Legacy care management (CM) technologies and workflows are creating challenges for healthcare organizations looking to expand their programs—which negatively impacts clinical outcomes, financials, and overall CM results. That reality has some leading executives examining new approaches.  

“We’re rethinking how we provide care management,” says Robert Groves, MD, Executive Vice President & Chief Medical Officer, Banner|Aetna. “Historically, care management has been based on outreach phone calls, and there are many folks who we simply can’t reach by that method. We’re shoring up care management through data and digital strategies to improve our ability to contact people, onboard them, and encourage them to sign up for services that are useful to them.” 

Groves participated in the Becker’s Hospital Review webinar, The Top Care Management Barriers — And How to Tackle Them, on March 19, 2024, with Jessica Chaudhary, MD, Medical Director, Elevance Health, and Kenneth Young, President & CEO, Medecision. 

What New Research Reveals about Care Management

To better understand the current state of care management, utilization management, and population health, Medecision commissioned Sage Growth Partners to independently survey 53 healthcare leaders about the most pressing opportunities and obstacles in 2024.

Read the Report

Elevance is also increasingly leveraging digital tools to move toward personalization. “Our goal is to engage lower-risk individuals and reach them earlier, before health events become a crisis,” Chaudhary says.

Achieving that personalization requires establishing contextual awareness with a combination of the right tools and multiple data sets. “It’s not just telephonic outreach, it’s not just digital,” Young says. “It’s merging both to create contextual awareness that makes outreach personalized.”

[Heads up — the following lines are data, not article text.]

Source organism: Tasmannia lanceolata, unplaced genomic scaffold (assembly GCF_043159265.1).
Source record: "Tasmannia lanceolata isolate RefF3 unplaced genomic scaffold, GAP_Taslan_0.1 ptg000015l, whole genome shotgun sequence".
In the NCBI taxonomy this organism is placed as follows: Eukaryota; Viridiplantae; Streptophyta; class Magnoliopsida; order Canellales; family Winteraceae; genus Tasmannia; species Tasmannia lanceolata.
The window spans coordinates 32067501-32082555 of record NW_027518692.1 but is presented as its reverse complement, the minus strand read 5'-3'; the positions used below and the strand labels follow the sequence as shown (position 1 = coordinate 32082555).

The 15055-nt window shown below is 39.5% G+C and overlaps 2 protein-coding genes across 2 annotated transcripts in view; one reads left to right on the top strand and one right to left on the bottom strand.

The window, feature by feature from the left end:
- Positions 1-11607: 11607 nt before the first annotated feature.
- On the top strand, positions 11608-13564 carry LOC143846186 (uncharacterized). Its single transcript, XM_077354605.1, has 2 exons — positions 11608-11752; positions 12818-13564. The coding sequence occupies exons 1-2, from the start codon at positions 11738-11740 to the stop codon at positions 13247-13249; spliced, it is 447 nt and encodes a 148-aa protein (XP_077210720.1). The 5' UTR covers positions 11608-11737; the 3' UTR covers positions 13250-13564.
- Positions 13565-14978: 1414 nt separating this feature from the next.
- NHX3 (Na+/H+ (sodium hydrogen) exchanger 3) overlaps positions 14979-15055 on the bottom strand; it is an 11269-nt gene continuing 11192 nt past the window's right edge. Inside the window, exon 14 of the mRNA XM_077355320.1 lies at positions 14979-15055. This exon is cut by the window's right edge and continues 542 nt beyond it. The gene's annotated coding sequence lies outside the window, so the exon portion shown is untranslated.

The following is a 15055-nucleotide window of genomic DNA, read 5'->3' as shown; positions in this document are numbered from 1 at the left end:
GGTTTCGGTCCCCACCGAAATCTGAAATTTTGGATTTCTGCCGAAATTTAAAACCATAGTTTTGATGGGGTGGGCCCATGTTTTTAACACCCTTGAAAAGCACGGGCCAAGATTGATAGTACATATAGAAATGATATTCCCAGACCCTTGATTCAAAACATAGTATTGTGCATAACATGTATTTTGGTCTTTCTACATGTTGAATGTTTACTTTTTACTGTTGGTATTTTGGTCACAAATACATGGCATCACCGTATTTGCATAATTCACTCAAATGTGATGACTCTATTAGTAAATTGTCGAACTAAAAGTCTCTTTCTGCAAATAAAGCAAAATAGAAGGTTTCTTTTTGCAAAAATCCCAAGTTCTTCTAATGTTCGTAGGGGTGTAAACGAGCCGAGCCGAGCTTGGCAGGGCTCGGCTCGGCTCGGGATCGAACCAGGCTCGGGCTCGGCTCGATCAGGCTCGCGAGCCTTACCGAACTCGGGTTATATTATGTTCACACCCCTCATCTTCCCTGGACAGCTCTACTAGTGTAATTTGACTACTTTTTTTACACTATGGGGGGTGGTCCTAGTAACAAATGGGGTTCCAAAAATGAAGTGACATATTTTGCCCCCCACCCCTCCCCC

During the webinar, the experts discussed: 

  • Top barriers to expanding CM programs 
  • The urgent opportunity: overcoming top barriers to engage more members 
  • Where healthcare organizations are already making an impact with CM


Top Barriers to Expanding Care Management Programs 

New Medecision market research found that the single biggest barrier to activating more people in CM programs is the lack of tools to engage them in their own healthcare. 

“The perpetual challenge has been how to get people engaged,” Chaudhary says. “Once they are engaged, they really tend to stick with the program, and they appreciate what we have to offer. But that first step is getting their foot in the door.”

Healthcare leaders also rank the lack of personalization, the lack of an ability to respond in real-time, and the lag between health events and their ability to intervene, as barriers to engaging more members in care management programs. 

In addition to what our research found, Elevance has thus far learned that success in increasing participation in CM programs rests on communicating effectively with patients or members. “One of the barriers is communication — communication between providers, between caregivers, between individuals and their families,” Chaudhary explains. “So one way to leverage care management is to intervene at their times of need.” 


The Urgent Opportunity: Overcoming Top Barriers to Engage More Members 

As healthcare organizations increasingly reconsider their CM programs, more are working to leverage data across all appropriate sources. Those include ADTs, lab results, call center activity, claims, remote monitoring, social determinants of health, and fitness tracking information. 

Strategically leveraging those data sets is critical to understanding how and when to conduct outreach to low- and rising-risk members. Putting the data to work also creates an enormous opportunity to reduce unnecessary utilization and associated medical and administrative spending. 

Given the challenges in leveraging these data sets, it’s not at all surprising that more than one-third of the leaders participating in our survey say their organization accommodates fewer than 40% of expensive, high-risk members in their CM programs. Half say they engage fewer than 40% of rising-risk members. 


“Healthcare organizations need ways to manage the entire risk paradigm, from high-risk to rising-risk to low-risk,” Young says. 

Health systems and health plans also have to ensure that when a patient or a member in any risk category requires an outreach or intervention because their risk profile has changed, care teams can access the necessary information to respond in a timely and personalized manner.